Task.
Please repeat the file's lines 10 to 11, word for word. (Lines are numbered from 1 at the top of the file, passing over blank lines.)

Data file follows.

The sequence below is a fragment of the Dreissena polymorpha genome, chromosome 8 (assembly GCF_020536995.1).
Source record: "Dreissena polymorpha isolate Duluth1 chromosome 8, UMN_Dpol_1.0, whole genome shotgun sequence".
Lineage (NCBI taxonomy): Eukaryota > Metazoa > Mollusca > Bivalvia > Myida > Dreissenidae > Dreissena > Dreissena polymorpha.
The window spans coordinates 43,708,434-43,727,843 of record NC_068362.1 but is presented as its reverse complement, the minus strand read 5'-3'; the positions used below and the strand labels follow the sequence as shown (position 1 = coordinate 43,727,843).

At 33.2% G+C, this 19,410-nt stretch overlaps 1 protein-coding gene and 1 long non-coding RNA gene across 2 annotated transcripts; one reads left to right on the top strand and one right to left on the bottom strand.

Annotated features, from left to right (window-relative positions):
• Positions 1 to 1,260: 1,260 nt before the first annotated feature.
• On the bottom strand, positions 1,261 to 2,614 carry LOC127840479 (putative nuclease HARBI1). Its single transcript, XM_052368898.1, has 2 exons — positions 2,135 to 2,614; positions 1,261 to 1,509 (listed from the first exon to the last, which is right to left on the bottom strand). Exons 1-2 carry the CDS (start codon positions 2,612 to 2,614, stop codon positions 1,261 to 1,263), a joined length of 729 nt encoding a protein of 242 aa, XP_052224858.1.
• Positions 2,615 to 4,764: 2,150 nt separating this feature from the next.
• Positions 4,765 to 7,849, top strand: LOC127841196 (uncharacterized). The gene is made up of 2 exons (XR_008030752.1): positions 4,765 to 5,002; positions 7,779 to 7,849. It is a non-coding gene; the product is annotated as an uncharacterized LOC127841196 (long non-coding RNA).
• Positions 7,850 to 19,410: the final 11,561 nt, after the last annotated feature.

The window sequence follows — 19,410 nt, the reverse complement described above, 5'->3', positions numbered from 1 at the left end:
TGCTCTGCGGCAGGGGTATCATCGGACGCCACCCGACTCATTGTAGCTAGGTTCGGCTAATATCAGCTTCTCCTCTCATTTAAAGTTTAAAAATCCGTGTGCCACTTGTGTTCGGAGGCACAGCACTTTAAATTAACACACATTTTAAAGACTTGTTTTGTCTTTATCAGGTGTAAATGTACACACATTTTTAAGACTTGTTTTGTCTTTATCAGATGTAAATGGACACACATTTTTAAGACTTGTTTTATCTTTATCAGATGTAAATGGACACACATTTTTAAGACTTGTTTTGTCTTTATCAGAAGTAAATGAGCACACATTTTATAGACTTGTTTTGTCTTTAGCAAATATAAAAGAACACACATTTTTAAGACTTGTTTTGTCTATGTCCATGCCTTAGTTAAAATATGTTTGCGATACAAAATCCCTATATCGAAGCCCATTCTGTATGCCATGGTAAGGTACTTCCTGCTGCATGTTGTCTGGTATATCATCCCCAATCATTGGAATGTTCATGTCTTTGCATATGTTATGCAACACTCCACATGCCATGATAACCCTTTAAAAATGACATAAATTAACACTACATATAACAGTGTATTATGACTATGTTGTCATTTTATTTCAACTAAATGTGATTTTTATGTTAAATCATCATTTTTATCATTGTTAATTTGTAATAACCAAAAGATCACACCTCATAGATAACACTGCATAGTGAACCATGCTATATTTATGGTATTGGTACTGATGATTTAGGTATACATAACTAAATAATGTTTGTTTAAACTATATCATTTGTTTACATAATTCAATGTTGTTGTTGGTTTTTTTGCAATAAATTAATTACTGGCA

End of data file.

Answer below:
• Positions 4,765 to 7,849, top strand: LOC127841196 (uncharacterized). The gene is made up of 2 exons (XR_008030752.1): positions 4,765 to 5,002; positions 7,779 to 7,849. It is a non-coding gene; the product is annotated as an uncharacterized LOC127841196 (long non-coding RNA).
• Positions 7,850 to 19,410: the final 11,561 nt, after the last annotated feature.